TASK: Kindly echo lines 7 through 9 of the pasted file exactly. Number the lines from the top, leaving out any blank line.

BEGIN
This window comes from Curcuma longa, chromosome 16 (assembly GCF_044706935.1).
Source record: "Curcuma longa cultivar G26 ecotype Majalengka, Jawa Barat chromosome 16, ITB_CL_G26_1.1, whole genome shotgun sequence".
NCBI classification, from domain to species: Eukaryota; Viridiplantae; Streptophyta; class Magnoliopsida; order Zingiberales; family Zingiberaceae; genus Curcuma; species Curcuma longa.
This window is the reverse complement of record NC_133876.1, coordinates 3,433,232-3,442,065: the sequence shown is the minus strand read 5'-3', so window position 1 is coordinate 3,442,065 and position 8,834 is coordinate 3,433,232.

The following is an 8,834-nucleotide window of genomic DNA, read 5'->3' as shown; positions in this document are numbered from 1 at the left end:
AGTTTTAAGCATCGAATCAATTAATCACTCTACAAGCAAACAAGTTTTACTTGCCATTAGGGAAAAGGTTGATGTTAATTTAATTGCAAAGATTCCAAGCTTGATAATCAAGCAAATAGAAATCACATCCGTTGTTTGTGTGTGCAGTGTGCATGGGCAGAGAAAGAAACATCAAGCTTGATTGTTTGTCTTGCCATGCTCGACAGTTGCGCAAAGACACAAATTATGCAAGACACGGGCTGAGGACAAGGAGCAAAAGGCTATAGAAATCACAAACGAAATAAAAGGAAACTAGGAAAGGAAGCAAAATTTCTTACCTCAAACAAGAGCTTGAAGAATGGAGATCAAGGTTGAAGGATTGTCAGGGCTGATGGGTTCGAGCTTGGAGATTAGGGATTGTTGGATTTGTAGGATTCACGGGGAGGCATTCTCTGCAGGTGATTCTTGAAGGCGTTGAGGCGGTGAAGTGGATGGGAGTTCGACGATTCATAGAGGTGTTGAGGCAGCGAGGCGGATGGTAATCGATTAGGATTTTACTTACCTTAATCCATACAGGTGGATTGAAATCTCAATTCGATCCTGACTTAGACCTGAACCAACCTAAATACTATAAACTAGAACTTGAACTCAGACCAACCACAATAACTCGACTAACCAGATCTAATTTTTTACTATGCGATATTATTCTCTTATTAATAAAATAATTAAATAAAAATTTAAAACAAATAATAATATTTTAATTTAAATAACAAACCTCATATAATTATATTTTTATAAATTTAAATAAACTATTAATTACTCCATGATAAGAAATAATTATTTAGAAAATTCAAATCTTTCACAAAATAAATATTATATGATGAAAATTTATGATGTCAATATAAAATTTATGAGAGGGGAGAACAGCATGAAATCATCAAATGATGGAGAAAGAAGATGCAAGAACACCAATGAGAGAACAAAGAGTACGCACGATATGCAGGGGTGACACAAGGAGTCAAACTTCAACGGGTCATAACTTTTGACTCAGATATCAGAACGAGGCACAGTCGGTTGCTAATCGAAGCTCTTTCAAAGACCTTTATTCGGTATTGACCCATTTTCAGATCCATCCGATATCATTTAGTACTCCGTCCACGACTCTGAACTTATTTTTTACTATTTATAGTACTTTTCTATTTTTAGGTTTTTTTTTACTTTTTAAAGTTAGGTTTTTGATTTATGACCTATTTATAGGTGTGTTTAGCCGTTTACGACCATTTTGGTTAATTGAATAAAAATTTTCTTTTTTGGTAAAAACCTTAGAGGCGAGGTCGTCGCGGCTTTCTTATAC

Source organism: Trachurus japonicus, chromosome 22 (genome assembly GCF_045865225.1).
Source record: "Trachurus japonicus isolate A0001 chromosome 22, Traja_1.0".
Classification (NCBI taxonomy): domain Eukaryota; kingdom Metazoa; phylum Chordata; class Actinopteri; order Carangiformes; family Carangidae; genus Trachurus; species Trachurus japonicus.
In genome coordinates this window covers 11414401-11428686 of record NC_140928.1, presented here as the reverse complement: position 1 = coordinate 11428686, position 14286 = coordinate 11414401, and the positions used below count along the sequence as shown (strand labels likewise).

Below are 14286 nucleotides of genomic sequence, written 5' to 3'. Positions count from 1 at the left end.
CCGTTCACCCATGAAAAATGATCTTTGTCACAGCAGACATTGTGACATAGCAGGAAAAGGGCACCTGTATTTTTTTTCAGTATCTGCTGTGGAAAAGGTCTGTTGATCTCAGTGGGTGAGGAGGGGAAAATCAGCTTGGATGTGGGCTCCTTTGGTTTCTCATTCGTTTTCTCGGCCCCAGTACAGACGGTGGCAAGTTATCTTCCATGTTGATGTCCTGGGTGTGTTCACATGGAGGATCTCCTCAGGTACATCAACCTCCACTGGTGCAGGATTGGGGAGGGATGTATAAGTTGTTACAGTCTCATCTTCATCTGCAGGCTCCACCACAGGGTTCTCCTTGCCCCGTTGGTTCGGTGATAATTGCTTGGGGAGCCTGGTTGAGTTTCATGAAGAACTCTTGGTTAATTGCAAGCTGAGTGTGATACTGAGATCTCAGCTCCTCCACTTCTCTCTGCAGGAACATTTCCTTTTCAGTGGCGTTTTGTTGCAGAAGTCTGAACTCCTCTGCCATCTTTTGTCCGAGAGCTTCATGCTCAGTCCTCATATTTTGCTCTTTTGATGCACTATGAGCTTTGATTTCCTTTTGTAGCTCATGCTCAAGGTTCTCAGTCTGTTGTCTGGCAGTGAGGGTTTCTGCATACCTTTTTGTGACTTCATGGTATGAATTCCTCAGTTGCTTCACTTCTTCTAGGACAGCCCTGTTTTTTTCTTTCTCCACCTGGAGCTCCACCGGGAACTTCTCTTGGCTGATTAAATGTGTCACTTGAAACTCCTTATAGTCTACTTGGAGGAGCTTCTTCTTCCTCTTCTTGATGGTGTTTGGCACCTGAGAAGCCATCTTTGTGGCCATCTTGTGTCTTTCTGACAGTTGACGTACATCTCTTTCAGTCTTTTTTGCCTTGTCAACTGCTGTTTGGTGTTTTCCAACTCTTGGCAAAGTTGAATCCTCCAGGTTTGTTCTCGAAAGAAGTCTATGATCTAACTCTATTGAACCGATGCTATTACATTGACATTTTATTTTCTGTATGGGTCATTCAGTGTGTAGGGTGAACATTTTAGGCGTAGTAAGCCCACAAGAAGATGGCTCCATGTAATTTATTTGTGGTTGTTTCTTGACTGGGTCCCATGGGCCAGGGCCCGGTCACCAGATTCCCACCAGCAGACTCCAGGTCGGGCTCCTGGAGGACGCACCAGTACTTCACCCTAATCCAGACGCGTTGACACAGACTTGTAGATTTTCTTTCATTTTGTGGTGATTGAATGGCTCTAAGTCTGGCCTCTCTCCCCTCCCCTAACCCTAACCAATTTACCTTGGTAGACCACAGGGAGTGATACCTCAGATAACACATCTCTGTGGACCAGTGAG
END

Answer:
Source organism: Trachurus japonicus, chromosome 22 (genome assembly GCF_045865225.1).
Source record: "Trachurus japonicus isolate A0001 chromosome 22, Traja_1.0".
Classification (NCBI taxonomy): domain Eukaryota; kingdom Metazoa; phylum Chordata; class Actinopteri; order Carangiformes; family Carangidae; genus Trachurus; species Trachurus japonicus.